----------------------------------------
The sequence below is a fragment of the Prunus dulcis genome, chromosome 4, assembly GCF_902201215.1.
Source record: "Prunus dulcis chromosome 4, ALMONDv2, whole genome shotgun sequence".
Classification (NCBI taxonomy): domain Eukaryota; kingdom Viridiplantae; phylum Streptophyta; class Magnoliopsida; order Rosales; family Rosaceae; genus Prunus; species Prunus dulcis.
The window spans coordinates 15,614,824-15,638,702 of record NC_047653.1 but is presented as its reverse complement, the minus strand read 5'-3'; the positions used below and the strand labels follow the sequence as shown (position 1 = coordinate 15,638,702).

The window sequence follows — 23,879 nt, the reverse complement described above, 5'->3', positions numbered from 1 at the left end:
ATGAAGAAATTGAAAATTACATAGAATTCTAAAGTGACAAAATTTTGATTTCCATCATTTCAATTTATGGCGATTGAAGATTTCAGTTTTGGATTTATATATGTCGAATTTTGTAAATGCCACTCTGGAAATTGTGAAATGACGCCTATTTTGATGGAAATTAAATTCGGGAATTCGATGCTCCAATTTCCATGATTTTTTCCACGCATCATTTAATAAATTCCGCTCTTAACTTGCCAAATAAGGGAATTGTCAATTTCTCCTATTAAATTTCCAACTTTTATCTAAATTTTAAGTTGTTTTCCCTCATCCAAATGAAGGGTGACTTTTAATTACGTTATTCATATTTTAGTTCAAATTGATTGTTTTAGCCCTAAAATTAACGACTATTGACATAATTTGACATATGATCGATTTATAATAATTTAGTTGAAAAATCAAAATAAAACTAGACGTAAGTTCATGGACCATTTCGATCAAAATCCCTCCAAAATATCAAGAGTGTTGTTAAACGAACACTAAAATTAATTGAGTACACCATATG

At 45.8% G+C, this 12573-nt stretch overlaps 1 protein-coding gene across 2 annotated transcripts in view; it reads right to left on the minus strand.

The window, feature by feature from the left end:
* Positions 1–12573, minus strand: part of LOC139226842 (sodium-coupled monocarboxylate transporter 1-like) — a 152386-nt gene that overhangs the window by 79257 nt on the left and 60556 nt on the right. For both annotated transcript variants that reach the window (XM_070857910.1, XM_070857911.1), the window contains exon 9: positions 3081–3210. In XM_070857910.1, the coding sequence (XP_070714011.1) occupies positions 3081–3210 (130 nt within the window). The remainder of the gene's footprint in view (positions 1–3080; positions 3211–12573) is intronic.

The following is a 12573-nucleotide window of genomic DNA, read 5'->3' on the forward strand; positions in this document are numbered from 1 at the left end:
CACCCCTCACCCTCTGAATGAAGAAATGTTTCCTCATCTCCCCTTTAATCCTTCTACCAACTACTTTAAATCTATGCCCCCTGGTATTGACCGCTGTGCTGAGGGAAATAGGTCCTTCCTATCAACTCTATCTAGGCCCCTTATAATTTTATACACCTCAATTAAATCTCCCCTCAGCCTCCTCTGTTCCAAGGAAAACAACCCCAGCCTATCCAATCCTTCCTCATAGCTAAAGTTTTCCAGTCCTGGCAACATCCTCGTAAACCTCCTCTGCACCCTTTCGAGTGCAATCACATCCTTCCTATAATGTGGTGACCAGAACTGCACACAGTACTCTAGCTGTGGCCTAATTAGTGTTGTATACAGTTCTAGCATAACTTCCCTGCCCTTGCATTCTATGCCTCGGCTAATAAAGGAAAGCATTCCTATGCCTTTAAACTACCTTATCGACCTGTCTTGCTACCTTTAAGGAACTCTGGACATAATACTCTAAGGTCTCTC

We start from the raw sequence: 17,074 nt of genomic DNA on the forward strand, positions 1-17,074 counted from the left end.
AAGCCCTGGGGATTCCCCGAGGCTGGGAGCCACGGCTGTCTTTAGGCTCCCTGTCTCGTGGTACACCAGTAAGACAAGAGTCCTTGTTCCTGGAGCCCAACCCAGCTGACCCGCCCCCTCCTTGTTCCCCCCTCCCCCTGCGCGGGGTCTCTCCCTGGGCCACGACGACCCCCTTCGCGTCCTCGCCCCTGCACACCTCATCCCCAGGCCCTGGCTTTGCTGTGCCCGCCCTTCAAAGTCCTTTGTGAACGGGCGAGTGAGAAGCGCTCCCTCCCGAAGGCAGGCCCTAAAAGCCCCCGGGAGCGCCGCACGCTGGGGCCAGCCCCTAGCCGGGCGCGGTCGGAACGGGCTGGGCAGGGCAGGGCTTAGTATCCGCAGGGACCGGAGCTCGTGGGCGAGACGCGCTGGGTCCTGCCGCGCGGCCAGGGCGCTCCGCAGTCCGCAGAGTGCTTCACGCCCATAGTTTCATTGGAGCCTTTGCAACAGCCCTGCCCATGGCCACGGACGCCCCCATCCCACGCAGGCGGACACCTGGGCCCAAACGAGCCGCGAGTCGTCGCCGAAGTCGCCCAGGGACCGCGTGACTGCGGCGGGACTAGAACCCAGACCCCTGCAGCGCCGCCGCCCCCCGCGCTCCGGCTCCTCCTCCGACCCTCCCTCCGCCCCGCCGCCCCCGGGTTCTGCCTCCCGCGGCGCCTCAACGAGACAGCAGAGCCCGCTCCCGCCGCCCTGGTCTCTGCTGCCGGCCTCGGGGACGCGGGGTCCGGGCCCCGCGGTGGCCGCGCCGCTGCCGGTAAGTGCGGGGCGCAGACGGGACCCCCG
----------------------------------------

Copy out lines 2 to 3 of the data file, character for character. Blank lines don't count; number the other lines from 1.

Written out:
Source record: "Prunus dulcis chromosome 4, ALMONDv2, whole genome shotgun sequence".
Classification (NCBI taxonomy): domain Eukaryota; kingdom Viridiplantae; phylum Streptophyta; class Magnoliopsida; order Rosales; family Rosaceae; genus Prunus; species Prunus dulcis.